Preeclampsia Complications HELLP Syndrome
Preeclampsia complications HELLP syndrome can be problematic during pregnancy, which can result in catastrophic health risks for the unborn baby and pregnant mother.
The diseases are typically separate, but they are normally linked. Many women are diagnosed with one, then subsequently sustaining the other.
The only treatment, in both conditions, is to be prompt in delivering the baby to diminish risk to the child and mother.
When physicians don’t diagnose these diseases properly, fetal damage can forever alter the life of a child, and even result in death.Symptoms and Risks Involved with Preeclampsia
A disease of hypertension, preeclampsia can affect approximately 8% of mothers within their pregnancy.
No cause is known for the affliction. However, several risk factors entail women who are more than 40-years-old, multiple gestation, overweight, and individuals with high blood pressure history.
The disease, generally, can affect women in late second or third trimester, usually without obvious symptoms.
Although a woman may feel healthy, however, if undiagnosed, it can result in health risks for mother and her child.
Physicians should monitor pregnant mothers for preeclampsia complications HELLP syndrome symptoms.
Indications of the disease can entail swelling, low platelets, counts of high protein in the urine, and high blood pressure.
The only cure, once it is diagnosed, is prompt delivery of the baby.
In her pregnancy, depending on how far along she is, and the severity of the preeclampsia, the doctor should go over possible induction of early labor, or even delivery of the baby via a cesarean.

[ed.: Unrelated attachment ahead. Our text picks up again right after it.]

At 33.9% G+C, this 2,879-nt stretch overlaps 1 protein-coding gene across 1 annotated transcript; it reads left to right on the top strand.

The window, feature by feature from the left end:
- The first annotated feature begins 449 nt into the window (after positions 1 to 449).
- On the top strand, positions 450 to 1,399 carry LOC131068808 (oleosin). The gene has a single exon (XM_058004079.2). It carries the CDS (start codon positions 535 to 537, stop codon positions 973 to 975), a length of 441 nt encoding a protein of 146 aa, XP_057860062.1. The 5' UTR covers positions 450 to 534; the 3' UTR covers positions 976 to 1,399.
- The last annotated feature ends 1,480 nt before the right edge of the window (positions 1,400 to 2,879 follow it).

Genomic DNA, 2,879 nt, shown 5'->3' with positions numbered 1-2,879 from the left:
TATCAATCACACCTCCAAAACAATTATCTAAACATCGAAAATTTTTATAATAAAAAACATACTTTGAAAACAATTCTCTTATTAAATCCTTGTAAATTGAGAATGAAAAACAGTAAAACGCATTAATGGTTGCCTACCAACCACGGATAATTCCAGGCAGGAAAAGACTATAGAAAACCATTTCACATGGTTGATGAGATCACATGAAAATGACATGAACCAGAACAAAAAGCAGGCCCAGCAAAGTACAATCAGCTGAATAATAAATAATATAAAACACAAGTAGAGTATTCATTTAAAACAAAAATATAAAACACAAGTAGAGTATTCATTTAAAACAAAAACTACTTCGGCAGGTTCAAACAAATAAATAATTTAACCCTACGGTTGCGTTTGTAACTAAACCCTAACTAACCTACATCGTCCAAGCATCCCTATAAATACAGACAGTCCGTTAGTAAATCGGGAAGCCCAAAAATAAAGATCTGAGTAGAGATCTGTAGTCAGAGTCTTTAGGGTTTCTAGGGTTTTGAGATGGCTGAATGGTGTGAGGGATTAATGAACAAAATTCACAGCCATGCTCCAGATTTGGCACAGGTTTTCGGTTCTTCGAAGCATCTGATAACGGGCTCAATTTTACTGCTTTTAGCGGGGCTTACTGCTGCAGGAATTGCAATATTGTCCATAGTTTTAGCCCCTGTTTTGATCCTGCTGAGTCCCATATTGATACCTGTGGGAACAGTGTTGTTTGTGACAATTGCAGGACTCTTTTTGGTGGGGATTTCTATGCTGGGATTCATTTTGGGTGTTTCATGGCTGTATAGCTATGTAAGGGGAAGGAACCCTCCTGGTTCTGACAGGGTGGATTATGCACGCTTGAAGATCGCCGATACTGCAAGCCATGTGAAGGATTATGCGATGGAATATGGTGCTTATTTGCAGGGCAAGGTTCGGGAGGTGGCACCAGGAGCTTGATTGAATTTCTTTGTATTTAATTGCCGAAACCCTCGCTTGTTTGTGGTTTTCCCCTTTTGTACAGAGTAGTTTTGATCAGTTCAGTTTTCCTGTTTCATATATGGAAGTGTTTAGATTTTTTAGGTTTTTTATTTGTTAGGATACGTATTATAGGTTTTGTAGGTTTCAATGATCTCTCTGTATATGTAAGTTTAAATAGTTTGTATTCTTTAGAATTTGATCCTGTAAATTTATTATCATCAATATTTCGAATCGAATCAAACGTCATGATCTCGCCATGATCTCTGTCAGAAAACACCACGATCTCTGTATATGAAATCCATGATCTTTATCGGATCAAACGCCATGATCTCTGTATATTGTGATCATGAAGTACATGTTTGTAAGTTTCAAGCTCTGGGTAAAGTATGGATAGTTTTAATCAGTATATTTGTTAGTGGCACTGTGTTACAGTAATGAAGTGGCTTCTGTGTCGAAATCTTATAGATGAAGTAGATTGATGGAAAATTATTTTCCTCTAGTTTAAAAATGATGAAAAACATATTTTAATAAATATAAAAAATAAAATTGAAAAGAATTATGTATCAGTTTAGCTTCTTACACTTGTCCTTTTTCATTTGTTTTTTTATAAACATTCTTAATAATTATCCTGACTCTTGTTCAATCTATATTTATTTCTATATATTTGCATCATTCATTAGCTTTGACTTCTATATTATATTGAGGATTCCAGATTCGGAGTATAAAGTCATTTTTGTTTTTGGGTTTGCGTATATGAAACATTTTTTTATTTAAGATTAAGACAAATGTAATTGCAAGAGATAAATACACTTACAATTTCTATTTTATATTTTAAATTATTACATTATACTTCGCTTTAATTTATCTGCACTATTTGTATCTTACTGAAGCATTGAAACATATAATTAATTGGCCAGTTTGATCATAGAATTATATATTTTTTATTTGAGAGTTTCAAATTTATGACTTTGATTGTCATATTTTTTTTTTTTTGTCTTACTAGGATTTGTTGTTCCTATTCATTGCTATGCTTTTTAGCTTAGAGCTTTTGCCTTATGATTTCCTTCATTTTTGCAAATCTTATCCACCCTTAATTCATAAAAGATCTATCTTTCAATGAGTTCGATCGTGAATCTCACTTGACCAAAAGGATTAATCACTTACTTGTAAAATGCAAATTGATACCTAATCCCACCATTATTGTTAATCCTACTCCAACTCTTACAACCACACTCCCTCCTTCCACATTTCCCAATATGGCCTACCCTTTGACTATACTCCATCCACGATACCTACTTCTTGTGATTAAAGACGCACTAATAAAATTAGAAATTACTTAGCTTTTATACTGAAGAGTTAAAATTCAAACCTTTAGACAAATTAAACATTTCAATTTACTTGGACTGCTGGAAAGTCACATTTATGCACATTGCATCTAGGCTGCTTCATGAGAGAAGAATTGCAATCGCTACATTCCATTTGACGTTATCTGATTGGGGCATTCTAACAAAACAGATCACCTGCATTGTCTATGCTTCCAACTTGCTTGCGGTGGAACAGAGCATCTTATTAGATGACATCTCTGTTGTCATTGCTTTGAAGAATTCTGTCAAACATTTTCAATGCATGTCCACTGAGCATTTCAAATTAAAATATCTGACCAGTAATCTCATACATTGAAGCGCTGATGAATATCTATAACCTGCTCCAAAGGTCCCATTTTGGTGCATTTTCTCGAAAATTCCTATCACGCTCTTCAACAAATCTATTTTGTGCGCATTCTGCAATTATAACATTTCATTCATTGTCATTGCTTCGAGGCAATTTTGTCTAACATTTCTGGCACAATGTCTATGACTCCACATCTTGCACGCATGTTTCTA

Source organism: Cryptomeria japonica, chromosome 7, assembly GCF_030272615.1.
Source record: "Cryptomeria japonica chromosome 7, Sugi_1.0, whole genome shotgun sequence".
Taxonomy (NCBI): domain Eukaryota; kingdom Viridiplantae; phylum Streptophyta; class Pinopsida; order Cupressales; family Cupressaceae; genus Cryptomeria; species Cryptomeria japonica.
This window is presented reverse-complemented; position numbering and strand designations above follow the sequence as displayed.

If not delivered, risks to a child may include the following:
Low oxygen can be the result when diminished blood flow can have an effect on the oxygen level to the placenta of the fetus.
Limited levels of oxygen can result in damage to the brain, and can cause cerebral palsy, and other diseases.
Acidosis can be the result if the placenta becomes compromised, which will cause the fetus to lose oxygen.
Acidosis can be the result when there is a lactic acid buildup, and the body begins to attempt from the fuel supply to derive energy.
Eventually, the baby will stop moving, and to be saved, must immediately be delivered.
Each year, nearly 11,000 babies lose their lives due to preeclampsia complications HELLP syndrome.
Many of them may have continued to live if the physician for the mother had detected the disease early to recommend treatment or immediate delivery.
Hemolysis Elevated Liver enzymes and Low Platelet count is HELLP, or the breakdown of red blood cells. This can affect mothers during the third trimester; the cause is not known.
Per one thousand, this disease happens in merely one to two pregnancies. Mothers with eclampsia or severe preeclampsia, approximately 20% are affected.
Delivering the baby promptly, as with preeclampsia, is advised to prevent subsequent risks to the child and the mother.
The physician of the pregnant mother should know of symptoms which may entail Hemolysis Elevated Liver enzymes and Low Platelet count syndrome. High blood pressure, headaches, abdominal tenderness, excess bleeding, and fluid retention are included.